PLATFORM & PIPELINE
MOONSHOT means transformation of a huge idea that will change the future of human beings into reality, just as the imagination of human traveling to the moon has been realized through challenges. GAIA-Aβ is Illimis Therapeutics' great challenge to turn hopes of improving the quality of life of Alzheimer's Disease patients and families into reality, with the potential to address ARIA (Amyloid Related Imaging Abnormalities) issue which has been an unmet needs of existing Alzheimer's treatment.
Anti-inflammatory clearance of amyloid-β by a chimeric Gas6 fusion protein
Hyuncheol Jung, Se Young Lee, Seongjoon Lim, Hyeong Ryeol Choi, Yeseong Choi,
Minjin Kim, Segi Kim, Yujean Lee, Kyung Ho Han, Won-Suk Chung & Chan Hyuk Kim
Clearing amyloid-β (Aβ) through immunotherapy is one of the most promising therapeutic approaches to Alzheimer’s disease (AD).
Although several monoclonal antibodies against Aβ have been shown to substantially reduce Aβ burden in patients with AD, their effects on improving cognitive function remain marginal. In addition, a significant portion of patients treated with Aβ-targeting antibodies experience brain edema and microhemorrhage associated with antibody-mediated Fc receptor activation in the brain.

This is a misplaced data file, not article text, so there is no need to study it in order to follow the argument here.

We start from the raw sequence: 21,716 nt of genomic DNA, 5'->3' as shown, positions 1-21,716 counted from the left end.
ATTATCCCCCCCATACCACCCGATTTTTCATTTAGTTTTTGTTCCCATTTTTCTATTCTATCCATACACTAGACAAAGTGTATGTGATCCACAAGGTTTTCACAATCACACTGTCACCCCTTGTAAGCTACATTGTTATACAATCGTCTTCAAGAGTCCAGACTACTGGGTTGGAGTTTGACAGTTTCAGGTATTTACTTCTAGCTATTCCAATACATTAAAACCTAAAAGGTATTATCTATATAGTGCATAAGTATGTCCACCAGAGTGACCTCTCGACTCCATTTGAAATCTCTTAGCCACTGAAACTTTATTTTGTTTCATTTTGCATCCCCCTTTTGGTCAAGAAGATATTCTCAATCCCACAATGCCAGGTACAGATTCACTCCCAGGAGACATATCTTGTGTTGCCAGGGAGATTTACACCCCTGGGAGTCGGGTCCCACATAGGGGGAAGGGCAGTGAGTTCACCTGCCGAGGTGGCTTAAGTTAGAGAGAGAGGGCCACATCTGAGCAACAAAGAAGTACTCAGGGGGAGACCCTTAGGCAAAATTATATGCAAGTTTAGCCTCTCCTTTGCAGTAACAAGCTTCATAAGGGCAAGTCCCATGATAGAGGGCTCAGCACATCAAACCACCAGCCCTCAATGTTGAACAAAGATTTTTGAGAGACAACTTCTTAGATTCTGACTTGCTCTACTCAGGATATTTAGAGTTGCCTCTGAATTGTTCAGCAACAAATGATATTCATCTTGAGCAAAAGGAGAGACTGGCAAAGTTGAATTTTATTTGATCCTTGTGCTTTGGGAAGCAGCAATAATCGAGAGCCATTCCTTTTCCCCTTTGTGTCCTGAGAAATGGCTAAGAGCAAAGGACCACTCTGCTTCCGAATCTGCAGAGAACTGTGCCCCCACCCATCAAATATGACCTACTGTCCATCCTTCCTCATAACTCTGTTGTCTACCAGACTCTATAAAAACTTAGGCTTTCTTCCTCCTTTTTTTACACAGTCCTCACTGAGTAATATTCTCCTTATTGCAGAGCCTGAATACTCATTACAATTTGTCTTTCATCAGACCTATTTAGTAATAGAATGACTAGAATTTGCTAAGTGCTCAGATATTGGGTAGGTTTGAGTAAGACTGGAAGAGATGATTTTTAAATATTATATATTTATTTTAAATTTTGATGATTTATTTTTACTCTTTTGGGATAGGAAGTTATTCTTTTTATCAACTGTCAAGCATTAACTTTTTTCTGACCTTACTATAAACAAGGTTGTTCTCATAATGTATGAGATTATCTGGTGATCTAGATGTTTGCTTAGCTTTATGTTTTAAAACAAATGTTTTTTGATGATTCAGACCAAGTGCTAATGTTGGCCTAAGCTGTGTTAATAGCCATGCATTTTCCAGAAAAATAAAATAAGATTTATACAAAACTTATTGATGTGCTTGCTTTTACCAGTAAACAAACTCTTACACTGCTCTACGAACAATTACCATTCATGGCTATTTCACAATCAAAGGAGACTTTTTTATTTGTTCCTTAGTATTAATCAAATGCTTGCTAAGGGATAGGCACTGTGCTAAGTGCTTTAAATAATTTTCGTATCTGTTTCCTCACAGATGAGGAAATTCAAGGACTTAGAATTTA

Here, we develop a phagocytosis inducer for Aβ consisting of a single-chain variable fragment of an Aβ-targeting monoclonal antibody fused with a truncated receptor binding domain of growth arrest-specific 6 (Gas6), a bridging molecule for the clearance of dead cells via TAM (TYRO3, AXL, and MERTK) receptors.
This chimeric fusion protein (αAβ–Gas6) selectively eliminates Aβ plaques through TAM receptor-dependent phagocytosis without inducing NF-kB-mediated inflammatory responses or reactive gliosis.
Furthermore, αAβ–Gas6 can induce synergistic clearance of Aβ by activating both microglial and astrocytic phagocytosis, resulting in better behavioral outcomes with substantially reduced synapse elimination and microhemorrhage in AD and cerebral amyloid angiopathy model mice compared with Aβ antibody treatment.
Our results suggest that αAβ–Gas6 could be a novel immunotherapeutic agent for AD that overcomes the side effects of conventional antibody therapy.